But once I moved to Dubai in 2015, my paintings became more and more colourful. The eternal blue sky, the bustling textile and spice souks and all colourful people here inspire me every day. There is nothing Western in your art — it is all about the East. Comment please? I am very easily inspired by life around me. Here in the UAE, there are so many beautiful people from all around the world that amaze me. The fantastic mix of Emirati people and expats of all colours. The nature and wildlife are also very different from Northern Europe, where I come from. I am especially intrigued by the sea and the Emirati camels, so cool and majestic at the same time. Did you have to radically switch your artistic template to understand Middle East art culture? I appreciate Middle East art a lot and really like its rich culture.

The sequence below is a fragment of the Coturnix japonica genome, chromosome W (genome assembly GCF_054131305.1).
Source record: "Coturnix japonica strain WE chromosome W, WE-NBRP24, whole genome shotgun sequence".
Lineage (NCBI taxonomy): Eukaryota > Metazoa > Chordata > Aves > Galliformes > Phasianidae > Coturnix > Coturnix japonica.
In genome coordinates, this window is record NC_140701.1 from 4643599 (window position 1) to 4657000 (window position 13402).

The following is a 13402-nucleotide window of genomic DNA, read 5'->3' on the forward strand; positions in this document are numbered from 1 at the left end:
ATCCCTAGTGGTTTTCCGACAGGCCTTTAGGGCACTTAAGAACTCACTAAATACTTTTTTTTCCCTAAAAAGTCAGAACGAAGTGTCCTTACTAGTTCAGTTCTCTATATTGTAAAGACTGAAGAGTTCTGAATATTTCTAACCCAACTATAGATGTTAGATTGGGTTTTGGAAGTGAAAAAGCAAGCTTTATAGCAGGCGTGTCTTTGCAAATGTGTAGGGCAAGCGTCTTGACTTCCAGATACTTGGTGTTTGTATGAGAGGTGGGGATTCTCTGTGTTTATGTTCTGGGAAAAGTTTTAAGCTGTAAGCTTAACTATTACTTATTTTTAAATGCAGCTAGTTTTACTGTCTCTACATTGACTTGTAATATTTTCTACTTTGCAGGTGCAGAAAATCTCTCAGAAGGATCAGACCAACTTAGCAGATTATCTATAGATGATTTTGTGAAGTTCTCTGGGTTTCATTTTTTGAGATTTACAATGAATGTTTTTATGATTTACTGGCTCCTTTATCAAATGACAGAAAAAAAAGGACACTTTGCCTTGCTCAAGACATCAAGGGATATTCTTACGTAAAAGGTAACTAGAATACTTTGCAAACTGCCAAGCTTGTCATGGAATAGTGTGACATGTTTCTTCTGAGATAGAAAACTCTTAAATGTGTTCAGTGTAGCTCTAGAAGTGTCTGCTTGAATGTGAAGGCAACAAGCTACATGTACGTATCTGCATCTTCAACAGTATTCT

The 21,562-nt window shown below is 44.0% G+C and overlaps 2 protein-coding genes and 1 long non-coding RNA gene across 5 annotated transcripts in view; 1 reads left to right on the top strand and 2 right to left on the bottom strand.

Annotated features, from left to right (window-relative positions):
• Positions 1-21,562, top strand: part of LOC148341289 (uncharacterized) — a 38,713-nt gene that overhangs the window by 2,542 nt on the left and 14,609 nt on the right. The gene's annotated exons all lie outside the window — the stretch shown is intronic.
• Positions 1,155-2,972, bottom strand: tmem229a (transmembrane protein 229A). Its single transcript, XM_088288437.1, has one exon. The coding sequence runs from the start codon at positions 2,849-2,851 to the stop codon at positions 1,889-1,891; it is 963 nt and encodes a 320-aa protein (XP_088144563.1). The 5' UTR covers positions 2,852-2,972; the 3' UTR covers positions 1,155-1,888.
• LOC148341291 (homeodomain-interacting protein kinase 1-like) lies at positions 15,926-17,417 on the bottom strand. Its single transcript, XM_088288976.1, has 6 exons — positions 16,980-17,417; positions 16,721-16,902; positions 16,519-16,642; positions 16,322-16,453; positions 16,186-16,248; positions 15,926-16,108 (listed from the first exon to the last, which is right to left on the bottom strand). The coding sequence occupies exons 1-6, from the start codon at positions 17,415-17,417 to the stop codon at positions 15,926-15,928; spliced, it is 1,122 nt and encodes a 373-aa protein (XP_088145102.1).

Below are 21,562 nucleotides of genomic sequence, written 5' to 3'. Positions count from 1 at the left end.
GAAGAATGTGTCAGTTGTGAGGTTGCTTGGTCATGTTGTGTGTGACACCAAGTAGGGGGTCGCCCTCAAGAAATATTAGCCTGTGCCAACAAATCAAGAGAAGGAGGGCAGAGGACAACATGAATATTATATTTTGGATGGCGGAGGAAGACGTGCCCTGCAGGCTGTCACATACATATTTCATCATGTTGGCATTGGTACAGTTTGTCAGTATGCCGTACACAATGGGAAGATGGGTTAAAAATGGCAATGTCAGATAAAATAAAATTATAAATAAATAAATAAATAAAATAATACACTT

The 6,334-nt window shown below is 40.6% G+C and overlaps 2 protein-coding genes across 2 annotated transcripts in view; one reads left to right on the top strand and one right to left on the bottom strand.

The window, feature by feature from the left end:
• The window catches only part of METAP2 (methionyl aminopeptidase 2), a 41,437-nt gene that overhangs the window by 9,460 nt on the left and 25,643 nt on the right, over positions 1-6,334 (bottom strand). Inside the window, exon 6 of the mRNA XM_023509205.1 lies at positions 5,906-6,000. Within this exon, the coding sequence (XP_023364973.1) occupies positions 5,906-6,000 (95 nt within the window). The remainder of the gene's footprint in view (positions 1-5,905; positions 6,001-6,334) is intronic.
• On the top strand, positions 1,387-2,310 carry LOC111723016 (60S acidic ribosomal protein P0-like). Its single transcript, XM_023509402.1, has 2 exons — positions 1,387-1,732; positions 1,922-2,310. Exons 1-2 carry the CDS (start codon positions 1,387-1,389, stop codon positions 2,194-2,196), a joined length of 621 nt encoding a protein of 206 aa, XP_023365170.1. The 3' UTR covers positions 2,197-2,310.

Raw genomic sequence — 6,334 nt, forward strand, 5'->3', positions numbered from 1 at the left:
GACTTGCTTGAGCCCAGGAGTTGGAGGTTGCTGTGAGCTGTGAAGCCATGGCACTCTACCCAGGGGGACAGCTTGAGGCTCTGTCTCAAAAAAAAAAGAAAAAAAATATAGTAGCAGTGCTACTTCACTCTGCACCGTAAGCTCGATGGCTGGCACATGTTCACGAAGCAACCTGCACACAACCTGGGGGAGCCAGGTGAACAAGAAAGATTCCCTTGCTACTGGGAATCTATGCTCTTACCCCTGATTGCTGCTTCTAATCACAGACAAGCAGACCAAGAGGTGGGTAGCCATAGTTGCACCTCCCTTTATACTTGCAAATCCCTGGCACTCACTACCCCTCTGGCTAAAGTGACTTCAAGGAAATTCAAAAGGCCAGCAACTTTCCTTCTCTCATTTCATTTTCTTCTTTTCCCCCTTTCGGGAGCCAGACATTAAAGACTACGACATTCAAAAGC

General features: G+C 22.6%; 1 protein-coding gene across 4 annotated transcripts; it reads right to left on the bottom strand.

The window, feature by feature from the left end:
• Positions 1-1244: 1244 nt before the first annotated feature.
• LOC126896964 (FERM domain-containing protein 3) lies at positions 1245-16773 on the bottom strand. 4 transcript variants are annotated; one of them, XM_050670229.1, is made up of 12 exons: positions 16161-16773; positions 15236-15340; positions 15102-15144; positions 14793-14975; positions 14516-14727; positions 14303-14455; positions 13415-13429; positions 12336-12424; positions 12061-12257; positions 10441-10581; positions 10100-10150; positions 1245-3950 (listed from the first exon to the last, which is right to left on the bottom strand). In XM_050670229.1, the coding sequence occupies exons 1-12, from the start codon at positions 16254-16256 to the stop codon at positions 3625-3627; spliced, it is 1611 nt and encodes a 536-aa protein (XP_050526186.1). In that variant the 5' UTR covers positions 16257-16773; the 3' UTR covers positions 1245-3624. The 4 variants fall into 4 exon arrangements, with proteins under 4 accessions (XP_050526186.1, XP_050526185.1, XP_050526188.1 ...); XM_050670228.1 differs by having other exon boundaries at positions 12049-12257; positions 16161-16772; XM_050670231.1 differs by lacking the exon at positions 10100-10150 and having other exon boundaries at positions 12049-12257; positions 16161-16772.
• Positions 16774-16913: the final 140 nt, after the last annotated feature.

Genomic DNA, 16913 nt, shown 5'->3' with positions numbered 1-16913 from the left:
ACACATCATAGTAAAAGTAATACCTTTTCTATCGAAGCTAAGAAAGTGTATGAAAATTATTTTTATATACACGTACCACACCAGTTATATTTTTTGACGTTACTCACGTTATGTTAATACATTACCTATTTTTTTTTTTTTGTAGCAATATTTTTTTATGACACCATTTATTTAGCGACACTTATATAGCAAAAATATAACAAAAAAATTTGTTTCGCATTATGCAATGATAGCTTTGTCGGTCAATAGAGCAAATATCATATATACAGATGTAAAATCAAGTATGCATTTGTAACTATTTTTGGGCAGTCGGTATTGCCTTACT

But apart from switching my artistic template to more bold colours and more local motives, I like to keep my own signature style, which is clean distinct colours, dots, patterns, golden details and clear lines. Showing how I, a Scandinavian expat, interpret Middle Eastern culture. Who are the artists that inspire you and why? I admire Marc Chagall for his emotional and poetic associations — and Andy Warhol for his creative pop art style. But at the moment, I find most of the artists that really inspire me in my work, on Instagram. African artists, so playful with bold colours, patterns and motives, are my favourites, such as @blvckvrtist, @saidou_dicko, @borisanje as well as Egyptian artist @mohammed.artwork and Lebanese artist @alihassoun64. How has travel influenced your work? Travelling to new places and exploring new cultures and surroundings is immensely inspiring. I have had the chance to travel the world and have lived in many countries.